It’s that time of the year when the Mercury crosses the 40-degree Celsius mark, and the heat begins to get unforgiving. I personally don’t like the summer, but life must go on and one has to venture outside regardless of the weather. Unfortunately, I had a lot of travel assignments this month, so I couldn’t clock too many kilometres on the City. But the little that I did, it was under the simmering heat.
With the sun beating down on my head, my life revolved around air conditioners – like every one else. The Honda City’s air conditioner kept the heat at bay and protected me from dehydration. The climate control in the car is very effective, and I didn’t have to think twice while setting the temperature to my requirements – rather than having to adjust to what the car can mange. The air conditioner was so effective that I didn’t need to set it below the 25-degree mark. I must also mention about the touch screen of the climate control system, which is very responsive and easy to use. Honda ensured that the capacitive buttons are large enough, so that a single touch is enough. Also the climate control looks very cool and contemporary.
Another practical feature, which is very important in our kind of climate is the rear air conditioner vents. The passengers in the back didn’t have to sweat it out and patiently wait for the entire cabin to cool down or roll down the windows. The rear air conditioner vents aren’t as powerful the ones in front, but they are no doubt effective.
Not many people may realise this, but how a cabin is designed does affect your mood. The City may not have dynamic interiors, but it certainly has an airy feel to it. The black-beige combination also adds a soothing touch, apart from giving it a premium feel. The last thing you want it is rubbing shoulders in a tight cabin when the sun is not showing you any respite.
Honda has made sure that your drive, no matter what the conditions are, is stress free and comfortable. The seats are very supportive, the seat squab is big and there is a lot of knee room for the rear passengers. All this lets you relax in the cabin, keep your temper in check, and take the summers on with a smile. I’m quite confident, then, that my summer this year should be a smooth sailing despite the rising temperatures.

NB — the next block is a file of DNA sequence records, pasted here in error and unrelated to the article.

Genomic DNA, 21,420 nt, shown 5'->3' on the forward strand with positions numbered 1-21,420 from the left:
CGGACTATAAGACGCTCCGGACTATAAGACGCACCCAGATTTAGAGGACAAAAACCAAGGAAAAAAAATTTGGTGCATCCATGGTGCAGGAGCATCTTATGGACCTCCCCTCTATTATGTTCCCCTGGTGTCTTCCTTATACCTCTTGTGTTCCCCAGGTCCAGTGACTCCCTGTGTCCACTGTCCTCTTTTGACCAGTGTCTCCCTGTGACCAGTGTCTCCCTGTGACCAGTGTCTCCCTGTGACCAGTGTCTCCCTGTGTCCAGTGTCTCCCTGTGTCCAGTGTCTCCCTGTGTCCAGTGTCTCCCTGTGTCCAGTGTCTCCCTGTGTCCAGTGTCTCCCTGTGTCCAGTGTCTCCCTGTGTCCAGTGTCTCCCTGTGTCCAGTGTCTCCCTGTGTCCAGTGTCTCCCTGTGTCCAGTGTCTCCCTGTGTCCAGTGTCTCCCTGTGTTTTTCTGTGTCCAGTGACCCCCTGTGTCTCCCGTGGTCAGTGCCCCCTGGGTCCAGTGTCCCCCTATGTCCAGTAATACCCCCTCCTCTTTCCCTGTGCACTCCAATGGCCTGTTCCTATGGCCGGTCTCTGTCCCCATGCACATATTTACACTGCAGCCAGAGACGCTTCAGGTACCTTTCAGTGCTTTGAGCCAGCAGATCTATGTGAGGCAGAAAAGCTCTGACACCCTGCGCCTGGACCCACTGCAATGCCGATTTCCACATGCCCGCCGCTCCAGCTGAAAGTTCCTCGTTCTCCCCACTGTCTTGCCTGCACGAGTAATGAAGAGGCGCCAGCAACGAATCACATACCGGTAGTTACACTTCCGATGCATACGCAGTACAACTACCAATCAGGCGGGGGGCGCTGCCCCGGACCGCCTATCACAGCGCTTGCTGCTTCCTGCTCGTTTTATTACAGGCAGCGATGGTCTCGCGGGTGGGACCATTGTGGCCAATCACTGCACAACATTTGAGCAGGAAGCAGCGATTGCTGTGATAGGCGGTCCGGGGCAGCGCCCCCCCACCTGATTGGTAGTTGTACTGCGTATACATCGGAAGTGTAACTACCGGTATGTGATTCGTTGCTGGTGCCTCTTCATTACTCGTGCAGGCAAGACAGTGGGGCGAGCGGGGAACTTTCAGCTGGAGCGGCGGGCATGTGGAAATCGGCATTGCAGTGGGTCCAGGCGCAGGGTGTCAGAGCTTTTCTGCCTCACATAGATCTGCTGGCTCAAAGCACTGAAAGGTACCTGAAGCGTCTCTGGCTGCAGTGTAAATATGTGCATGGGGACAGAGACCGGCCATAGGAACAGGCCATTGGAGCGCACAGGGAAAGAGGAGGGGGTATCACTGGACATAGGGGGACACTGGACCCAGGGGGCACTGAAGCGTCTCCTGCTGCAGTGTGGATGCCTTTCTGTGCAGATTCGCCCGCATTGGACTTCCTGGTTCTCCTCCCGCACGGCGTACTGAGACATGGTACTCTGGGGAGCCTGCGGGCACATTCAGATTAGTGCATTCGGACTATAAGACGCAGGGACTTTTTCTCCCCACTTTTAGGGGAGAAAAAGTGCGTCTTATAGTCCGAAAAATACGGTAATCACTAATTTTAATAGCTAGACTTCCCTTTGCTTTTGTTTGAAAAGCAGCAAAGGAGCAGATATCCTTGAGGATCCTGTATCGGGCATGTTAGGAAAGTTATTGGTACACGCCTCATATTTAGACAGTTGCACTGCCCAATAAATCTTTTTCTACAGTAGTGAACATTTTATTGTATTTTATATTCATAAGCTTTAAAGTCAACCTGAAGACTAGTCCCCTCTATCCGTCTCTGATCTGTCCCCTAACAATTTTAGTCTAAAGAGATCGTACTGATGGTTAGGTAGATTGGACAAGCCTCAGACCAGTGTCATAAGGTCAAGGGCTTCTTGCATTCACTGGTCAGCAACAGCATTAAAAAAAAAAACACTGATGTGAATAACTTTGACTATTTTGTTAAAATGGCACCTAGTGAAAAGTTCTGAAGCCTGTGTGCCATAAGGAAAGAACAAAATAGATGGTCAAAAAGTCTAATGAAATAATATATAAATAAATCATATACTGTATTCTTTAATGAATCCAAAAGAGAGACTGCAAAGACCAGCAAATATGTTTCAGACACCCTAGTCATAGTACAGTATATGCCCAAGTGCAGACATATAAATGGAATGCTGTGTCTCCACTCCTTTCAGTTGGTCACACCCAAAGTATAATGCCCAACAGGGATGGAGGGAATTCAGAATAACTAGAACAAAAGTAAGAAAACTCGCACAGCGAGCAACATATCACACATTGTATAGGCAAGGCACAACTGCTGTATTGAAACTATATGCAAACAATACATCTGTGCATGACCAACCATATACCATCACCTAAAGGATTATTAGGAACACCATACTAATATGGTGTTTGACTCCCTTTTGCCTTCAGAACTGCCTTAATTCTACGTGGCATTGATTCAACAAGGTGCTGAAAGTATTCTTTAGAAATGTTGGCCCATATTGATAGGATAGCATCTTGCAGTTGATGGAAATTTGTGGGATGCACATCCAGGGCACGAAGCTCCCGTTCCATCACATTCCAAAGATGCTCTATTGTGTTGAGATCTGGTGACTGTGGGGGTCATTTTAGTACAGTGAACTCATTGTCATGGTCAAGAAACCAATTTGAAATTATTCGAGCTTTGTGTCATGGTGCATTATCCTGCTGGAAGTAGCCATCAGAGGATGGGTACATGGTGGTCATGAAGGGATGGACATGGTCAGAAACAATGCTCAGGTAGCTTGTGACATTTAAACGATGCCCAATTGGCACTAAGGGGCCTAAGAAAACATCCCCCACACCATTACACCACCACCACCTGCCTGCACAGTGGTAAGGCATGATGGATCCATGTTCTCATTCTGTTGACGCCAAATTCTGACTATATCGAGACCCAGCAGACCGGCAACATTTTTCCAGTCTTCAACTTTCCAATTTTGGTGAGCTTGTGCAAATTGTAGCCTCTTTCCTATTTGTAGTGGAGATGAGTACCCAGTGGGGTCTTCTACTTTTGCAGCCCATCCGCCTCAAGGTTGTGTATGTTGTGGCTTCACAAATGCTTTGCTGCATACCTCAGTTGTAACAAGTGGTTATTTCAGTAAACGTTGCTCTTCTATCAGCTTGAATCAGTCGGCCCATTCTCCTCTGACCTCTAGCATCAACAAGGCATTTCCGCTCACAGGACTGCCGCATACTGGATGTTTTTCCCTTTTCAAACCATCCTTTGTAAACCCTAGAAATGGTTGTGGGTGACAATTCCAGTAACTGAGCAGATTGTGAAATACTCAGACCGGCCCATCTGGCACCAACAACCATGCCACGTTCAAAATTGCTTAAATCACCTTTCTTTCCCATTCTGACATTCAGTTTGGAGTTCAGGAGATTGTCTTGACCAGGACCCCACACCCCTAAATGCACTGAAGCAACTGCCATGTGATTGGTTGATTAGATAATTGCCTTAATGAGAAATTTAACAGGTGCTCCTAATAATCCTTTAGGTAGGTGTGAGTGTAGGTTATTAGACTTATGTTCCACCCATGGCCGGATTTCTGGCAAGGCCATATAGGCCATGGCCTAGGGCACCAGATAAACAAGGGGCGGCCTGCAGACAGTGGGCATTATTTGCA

words: Kapil Vashist
The Ford Fiesta, in its current avatar, never really picked up in the Indian market. For various reasons, with the main contention points being stiff competition and a flawed pricing strategy, the Fiesta became an also ran in its segment. Which is a shame, as I’ve discovered that it is perhaps the best driver’s car in its segment – with its only competitor, when it comes to driving appeal, being the VW Vento.
Much has been said in the past about the driving appeal of Ford’s products and their well tuned suspension and steering systems, and the Fiesta is proof that these compliments have been well warranted. With its hydraulic power steering, which provides excellent feedback, and the lovely balance in its suspension setup, this is a car that’s meant to be driven – and driven hard. The hydraulic steering is a joy. It’s one of the only steering systems that has avoided going electric – as a result, this one still lets you know exactly the car is doing and what the texture of the road feels like.
So, even on my daily commute, it’s difficult for me to resist the urge to push the car as much as the conditions allow me to. The Fiesta is one of those rare breed of cars, it simply eggs you on to drive faster all the time. It rewards you by providing a driving experience that makes you relish all the effort that you put in. When we last tested the Fiesta at the BIC racetrack, we found the engine to be a bit disappointing – but that’s certainly not the case on the road. The engine, which not the quietest in the segment, is eager to rev, delivers power in a linear fashion and is a joy to push. The gearshift could be a bit better, but it isn’t bad at all.
But the most impressive thing, at least for me, are the seats – which are simply brilliant. They might not look fancy, but their design is spot on. They have the right amount of cushioning, and the contours of the seats are such that it just adds to the pleasure of driving the Fiesta for extended periods of time – providing excellent support and comfort. Honestly, I’m yet to find such fantastic seats this side of a Volvo – and I’m not exaggerating when I say that.
All is not perfect with the Fiesta however. The controls of the SYNC multimedia system are a bit fiddly, and the four direction buttons mounted high up on the centre console aren’t really that intuitive. It would be better of if the system could be simplified, and a rotary knob be used instead of the buttons.